Clear and transparent processes enable reporting. We respect the choice of a Reporter to proceed with their disclosure at a pace and in a way that they feel comfortable with.

We believe that no one should suffer alone or in silence, and we recognise that the impact of GBV can be profound and always unique to the individual, it can be recent or historic and we provide dedicated support, discrete and without cost to help identify a way forward.

All University staff are alert to the Policy and trained appropriately for their roles. Our network of First Responders is trained to support a sensitive, robust and effective response to reported cases of GBV compassionately, with discretion, and without judgement.

Information and support are widely signposted, and we work with Strath Union to deliver targeted campaigns and to receive feedback.

We work with partners and to create a supportive and informed network and to ensure that our approach to tackling GBV is continually improving and responsive to wider policy and practice.

To deliver the Policy, the University harnesses expertise from within the University, across Sectors and with local, national and international perspective so that we can stay alert to diverse perspectives and the cultural or intersectional factors of GBV.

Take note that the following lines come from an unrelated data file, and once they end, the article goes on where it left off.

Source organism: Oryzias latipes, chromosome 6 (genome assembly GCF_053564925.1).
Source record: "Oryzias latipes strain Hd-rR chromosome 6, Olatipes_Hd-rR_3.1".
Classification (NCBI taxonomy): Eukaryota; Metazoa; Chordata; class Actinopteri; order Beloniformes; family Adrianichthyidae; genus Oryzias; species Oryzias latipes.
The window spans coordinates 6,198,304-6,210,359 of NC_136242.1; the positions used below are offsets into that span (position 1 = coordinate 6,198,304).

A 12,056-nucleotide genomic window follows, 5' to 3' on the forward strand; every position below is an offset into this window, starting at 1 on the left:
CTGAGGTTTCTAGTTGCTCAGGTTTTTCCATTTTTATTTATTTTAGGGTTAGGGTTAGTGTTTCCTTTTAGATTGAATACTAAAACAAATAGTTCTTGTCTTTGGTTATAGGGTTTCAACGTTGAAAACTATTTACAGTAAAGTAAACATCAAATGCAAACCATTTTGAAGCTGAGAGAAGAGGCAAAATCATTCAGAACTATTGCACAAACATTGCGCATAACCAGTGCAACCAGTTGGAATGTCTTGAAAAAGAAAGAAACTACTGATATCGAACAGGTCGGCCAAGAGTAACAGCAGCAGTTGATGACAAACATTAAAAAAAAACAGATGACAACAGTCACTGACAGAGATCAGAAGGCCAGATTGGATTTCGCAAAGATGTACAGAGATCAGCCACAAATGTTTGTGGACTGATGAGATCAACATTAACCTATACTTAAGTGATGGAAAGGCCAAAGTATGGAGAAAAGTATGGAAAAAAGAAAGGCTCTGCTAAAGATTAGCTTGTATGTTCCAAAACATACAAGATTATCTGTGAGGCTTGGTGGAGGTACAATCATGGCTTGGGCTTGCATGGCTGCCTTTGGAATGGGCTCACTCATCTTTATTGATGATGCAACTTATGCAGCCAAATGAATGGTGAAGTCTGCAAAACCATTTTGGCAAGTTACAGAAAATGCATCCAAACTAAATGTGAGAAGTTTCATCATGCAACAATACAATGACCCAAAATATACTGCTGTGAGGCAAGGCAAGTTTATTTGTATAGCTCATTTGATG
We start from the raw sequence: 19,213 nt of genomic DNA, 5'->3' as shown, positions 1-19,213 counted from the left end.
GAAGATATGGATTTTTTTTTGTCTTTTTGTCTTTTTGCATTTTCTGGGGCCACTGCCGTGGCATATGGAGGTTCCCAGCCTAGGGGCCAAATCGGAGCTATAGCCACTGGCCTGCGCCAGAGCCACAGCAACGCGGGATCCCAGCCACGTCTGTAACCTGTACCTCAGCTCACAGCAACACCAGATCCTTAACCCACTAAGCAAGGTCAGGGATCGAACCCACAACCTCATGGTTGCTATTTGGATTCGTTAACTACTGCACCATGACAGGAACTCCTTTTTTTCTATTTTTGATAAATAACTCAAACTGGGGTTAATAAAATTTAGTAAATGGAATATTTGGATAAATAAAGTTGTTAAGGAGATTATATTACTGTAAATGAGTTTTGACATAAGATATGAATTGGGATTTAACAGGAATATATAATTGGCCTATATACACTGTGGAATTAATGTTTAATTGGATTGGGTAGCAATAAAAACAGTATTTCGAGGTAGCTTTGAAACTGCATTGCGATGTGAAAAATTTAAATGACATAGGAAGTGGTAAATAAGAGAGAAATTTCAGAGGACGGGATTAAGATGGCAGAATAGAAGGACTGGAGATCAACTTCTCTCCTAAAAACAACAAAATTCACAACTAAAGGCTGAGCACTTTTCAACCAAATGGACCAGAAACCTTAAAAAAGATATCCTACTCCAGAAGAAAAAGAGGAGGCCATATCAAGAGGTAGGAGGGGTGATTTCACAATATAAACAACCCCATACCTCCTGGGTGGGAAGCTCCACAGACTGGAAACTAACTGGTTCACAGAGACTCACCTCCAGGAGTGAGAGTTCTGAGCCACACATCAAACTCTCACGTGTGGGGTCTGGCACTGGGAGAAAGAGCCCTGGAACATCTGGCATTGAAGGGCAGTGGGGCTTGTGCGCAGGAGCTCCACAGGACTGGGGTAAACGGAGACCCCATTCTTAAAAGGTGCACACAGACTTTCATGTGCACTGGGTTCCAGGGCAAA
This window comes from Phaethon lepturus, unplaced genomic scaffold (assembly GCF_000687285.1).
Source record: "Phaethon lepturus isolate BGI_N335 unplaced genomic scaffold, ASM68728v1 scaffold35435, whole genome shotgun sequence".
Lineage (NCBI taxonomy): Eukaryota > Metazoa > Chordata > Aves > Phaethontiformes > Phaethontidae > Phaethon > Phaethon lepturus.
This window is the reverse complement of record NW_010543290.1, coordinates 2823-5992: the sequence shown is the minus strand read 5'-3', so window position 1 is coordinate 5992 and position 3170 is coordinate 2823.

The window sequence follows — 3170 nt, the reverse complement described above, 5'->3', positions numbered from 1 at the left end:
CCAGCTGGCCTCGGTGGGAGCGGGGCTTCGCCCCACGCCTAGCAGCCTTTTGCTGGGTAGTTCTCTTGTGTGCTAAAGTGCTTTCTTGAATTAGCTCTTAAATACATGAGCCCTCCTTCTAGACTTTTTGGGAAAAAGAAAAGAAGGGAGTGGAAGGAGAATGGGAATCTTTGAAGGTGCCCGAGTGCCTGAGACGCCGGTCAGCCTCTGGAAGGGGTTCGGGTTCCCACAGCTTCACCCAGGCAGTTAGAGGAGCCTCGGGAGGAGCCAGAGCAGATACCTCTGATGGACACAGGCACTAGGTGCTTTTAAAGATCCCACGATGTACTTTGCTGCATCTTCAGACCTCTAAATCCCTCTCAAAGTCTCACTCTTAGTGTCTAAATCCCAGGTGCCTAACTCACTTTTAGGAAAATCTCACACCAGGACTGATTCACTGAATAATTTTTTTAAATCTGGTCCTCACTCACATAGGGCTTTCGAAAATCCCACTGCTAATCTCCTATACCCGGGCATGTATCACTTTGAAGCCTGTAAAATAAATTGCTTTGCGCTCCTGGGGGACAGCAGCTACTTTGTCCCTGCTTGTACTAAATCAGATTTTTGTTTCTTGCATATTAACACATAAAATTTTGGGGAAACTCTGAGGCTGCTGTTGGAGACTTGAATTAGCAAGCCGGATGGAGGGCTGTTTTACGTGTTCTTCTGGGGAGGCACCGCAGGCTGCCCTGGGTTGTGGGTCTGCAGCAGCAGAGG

We apply a case review approach to reflect on our processes.

1.6 GBV Offences & harmful behaviours

Gender-based violence can affect children, young people and adults and can occur in diverse settings. Everyone deserves to have their personal boundaries respected.

Actions listed below include those that result in physical, sexual and psychological harm of the recipient or the violation of their dignity and can include (but are not limited to) the following gender-based violence offences:

  • Physical, sexual and psychological violence (incl. rape and sexual assault, coercive control etc)
  • Unwanted sexual or gender-based physical, verbal, written, digital conduct or threat which has the purpose or effect of violating the dignity, safety or health of an individual.
  • Discrimination, broadly defined as treating someone less favourably on the grounds of their gender.